Mortgage myths floating around on the internet can make it that much harder to understand what goes into being a homeowner.
We’ll clear up some of the most common mortgage myths (and clue you in on the most important truths!) about buying a home.
1. Myth: You Need 20% Down To Purchase A Home
Many people believe that if you don’t have at least 20% down, you can’t buy a home. This isn’t true. In fact, if you take out a conventional loan, you can buy a home with as little as 3% down. Some types of government-backed loans even have 0% down payment requirements.
The 20% myth comes from mortgage lenders’ private mortgage insurance requirement. PMI is a type of protection that compensates your mortgage lender if you default on your mortgage loan. Let’s say you have a conventional loan and you have less than 20% down. Your lender will require you to pay PMI. PMI affords you no benefits or protections as the buyer and can add quite a bit to your monthly payment.
The PMI requirement is why many financial experts recommend that you wait to buy a home until you have 20% down. Keep in mind that if you do buy a home with PMI, you can cancel your payments once you reach 20% equity in your property. Other types of loans (like VA loans and USDA loans) don’t require PMI but may require you to pay another type of insurance or funding fee.
2. Myth: Prequalification Is The Same As Preapproval
The main difference between preapproval and prequalification is the level of verification your lender does before they issue you an estimate. When you get a prequalification, your lender collects only basic financial information. Most lenders rely only on self-reported financial data when they issue prequalifications. This means that these lenders only offer a rough estimate of how much you can afford to take out in a loan.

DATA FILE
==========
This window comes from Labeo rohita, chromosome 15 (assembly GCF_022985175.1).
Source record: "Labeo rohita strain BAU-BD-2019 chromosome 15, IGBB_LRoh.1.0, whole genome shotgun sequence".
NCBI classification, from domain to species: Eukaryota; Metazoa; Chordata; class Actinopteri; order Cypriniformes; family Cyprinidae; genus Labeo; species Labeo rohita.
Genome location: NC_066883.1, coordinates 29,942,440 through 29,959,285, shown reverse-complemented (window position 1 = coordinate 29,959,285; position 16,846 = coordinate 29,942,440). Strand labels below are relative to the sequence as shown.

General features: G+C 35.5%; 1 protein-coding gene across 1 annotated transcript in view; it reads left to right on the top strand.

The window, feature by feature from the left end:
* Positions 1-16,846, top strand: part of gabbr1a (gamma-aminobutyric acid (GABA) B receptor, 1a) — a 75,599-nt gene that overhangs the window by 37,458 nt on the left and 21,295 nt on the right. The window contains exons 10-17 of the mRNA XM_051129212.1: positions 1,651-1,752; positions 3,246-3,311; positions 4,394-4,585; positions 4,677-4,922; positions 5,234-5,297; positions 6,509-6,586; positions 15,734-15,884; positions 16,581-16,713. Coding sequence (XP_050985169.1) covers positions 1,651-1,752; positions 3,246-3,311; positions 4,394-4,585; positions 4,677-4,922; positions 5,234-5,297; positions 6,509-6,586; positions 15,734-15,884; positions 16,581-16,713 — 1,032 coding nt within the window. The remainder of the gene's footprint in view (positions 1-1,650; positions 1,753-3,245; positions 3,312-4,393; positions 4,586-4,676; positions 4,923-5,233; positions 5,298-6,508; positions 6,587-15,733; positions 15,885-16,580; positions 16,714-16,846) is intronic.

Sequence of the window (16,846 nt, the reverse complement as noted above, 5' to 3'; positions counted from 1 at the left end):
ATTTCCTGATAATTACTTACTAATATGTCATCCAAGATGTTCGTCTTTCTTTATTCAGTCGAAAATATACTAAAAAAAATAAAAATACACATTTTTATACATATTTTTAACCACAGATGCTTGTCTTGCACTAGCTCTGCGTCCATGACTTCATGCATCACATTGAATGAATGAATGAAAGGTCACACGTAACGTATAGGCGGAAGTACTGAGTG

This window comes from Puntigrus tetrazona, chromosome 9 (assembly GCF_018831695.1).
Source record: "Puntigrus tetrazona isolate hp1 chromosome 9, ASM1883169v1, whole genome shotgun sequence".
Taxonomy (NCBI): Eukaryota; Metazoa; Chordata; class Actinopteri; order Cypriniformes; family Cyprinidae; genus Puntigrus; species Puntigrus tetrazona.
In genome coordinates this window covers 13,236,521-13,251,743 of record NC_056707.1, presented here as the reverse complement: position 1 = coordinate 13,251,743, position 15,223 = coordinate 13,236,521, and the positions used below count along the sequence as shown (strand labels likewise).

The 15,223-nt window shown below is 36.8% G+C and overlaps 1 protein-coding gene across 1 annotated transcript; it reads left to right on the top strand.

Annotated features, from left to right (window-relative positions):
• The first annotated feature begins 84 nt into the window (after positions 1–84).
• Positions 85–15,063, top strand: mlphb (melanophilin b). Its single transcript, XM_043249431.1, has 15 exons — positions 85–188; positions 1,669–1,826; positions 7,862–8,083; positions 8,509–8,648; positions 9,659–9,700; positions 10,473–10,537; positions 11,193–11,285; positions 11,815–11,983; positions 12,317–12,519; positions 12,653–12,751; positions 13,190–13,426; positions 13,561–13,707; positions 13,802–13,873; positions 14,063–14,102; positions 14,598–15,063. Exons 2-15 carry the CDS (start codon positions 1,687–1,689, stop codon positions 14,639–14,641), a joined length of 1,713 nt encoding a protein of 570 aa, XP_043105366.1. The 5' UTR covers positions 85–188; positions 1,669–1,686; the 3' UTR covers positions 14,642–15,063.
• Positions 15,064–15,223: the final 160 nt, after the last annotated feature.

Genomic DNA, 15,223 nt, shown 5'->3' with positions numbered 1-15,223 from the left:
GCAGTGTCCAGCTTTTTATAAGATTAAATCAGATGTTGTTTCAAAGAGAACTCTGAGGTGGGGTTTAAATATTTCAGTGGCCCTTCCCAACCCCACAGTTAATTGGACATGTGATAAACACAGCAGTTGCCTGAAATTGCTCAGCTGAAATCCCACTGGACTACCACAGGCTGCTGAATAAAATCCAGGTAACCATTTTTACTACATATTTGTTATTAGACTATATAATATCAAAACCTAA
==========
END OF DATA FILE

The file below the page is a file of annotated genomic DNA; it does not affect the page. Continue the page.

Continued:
When you get preapproved for a mortgage loan, it means that your lender has verified at least some of your financial information. Your lender might require you to submit bank statements or allow them to view your credit report before you get preapproved. This makes a preapproval much more accurate than a prequalification.
As a general rule, you’ll want to get a preapproval before you begin shopping for a home. A prequalification can be a good first step to finding a lender you want to work with but doesn’t carry much weight when you want to make an offer on a home.
Two important things to remember: First, each lender handles preapprovals and prequalifications differently. You may run into a lender that uses the terms “prequalification” and “preapproval” interchangeably. Second, remember that even with a preapproval in hand, you aren’t guaranteed to close a loan. After you find a home and make an offer, you’ll still need an appraisal before you can secure your loan.
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3. Myth: You Can Never Pay Your Mortgage Off Early
Some lenders may include clauses called “prepayment penalties” inside the terms of your loan. A prepayment penalty is an agreement that penalizes you if you pay off your mortgage too early.
Lenders earn money on loans when you pay interest on the principal you borrow. The longer you make payments on your loan, the more money your lender gets in interest. If you pay off your loan too soon, the lender earns less money than they expected. If your loan has a prepayment penalty, it might stipulate that you cannot pay off your loan within 5 years of the date you close. If you do pay your loan off before the date stipulated in the loan terms, your lender might require you to pay any interest they would have earned upfront. This ensures that the lender earns back the money they expected when they issued your loan.
Prepayment penalties are much less common than they once were. Many lenders offer loans with no prepayment penalties at all. For example, if you choose Rocket Mortgage®as your lender, you’ll never need to worry about dealing with a prepayment penalty. You’re free to pay off your loan as soon as you want, and you can make an extra payment toward your principal at any time.
4. Your Down Payment Covers Your Closing Costs
When most people think about buying a home, their first thought is their down payment. Your down payment is usually the largest payment you’ll make when you invest in a home, but you’ll also need to pay your closing costs.
Closing costs are processing fees that you pay to your lender in exchange for creating and finalizing your loan. Closing costs cover things like the price of your appraisal and your title insurance. Like your down payment, closing costs are due when you close on your home’s loan. Closing costs are independent from your down payment and can range between 3% – 6% of the total balance of your loan.
If you cannot afford your closing costs, you may ask the seller to cover a percentage of your closing costs (also referred to as seller concessions), but there are limits to how much they can contribute based on your loan type.